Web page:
More than 90% of the cancers that occur in the oral cavity are squamous cell carcinoma. Squamous cells are fish scale looking thin, flat cells. These cells are found in the tissues that form the skin surface and the lining of hollow body organs, respiratory and digestive tracts. So, the squamous cell carcinoma begins when some cells are mutated and begin to grow abnormally.

 

 

  • The floor of mouth cancer: The floor of mouth cancer falls under the head and neck cancer category. This type of oral cancer begins when the cells that make the floor of the mouth (under the tongue, horseshoe-shaped area) begin to grow abnormally or uncontrollably and start to form lesions or oral tumors. In most cases, these oral tumors are mistaken as Canker sores.

 

 

The chances of getting this kind of oral cancer are increased for those who chew tobacco often or consume too much alcohol. Dentists are often the ones noticing the signs of floor or mouth cancer during routine checkups. Symptoms of the floor of mouth cancer include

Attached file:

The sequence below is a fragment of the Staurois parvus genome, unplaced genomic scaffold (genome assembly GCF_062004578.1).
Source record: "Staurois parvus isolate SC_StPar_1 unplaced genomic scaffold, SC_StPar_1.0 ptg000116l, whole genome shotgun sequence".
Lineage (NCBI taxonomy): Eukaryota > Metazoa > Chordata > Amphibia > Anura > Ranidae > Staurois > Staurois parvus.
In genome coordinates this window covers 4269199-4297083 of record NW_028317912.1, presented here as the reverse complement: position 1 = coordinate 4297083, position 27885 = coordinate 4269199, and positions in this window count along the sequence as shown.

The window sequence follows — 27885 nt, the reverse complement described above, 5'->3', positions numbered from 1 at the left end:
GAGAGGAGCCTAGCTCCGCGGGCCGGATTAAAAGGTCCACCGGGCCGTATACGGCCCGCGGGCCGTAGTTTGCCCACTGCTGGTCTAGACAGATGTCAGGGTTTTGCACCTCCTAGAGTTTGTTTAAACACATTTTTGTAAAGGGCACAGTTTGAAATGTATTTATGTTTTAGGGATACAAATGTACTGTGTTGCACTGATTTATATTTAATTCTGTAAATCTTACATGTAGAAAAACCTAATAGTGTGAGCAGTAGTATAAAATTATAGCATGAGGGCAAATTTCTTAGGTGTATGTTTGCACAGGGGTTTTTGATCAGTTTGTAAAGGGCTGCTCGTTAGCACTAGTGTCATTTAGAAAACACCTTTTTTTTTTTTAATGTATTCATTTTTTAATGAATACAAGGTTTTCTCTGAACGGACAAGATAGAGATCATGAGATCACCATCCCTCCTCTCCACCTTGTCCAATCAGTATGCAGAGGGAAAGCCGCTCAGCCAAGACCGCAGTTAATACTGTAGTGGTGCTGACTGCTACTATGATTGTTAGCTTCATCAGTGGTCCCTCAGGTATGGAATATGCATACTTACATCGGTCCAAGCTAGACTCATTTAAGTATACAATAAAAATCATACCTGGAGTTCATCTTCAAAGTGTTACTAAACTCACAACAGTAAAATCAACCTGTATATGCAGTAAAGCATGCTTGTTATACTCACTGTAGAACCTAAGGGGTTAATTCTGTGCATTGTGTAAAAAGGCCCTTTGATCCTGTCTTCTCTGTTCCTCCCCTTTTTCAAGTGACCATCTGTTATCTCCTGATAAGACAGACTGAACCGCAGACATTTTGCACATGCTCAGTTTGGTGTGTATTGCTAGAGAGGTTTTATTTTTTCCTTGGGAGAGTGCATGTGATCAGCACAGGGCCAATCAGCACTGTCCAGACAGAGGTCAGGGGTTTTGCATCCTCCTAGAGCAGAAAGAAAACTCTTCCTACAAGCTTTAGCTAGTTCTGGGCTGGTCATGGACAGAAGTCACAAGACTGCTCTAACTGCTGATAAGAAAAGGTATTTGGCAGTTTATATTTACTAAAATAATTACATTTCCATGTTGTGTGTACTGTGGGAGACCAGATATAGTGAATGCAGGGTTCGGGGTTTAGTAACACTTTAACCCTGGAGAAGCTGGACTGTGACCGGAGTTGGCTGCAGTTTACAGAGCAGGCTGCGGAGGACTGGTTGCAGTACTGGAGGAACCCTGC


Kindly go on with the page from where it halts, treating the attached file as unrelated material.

• A regular growing sore in the mouth.
    • White, red, or dark leukoplakic patches inside the mouth.
    • Mouth pain
    • A lump in the neck

 

 

  • Gum Cancer: Often mistaken for gingivitis, this type of cancer begins when the cells in the upper or lower gums start to grow abnormally and start to form lesions or oral tumors. People with the habit of regularly chewing tobacco and drinking excessive alcohol daily have higher risks of getting this type of cancer. During the routine dental examination, dentists are often the one spotting the symptoms of such cancer. Symptoms of Gum Cancer include

 

    • Red, white or dark leukoplakic patches on the gums itself.
    • Increased or thick area of the gums.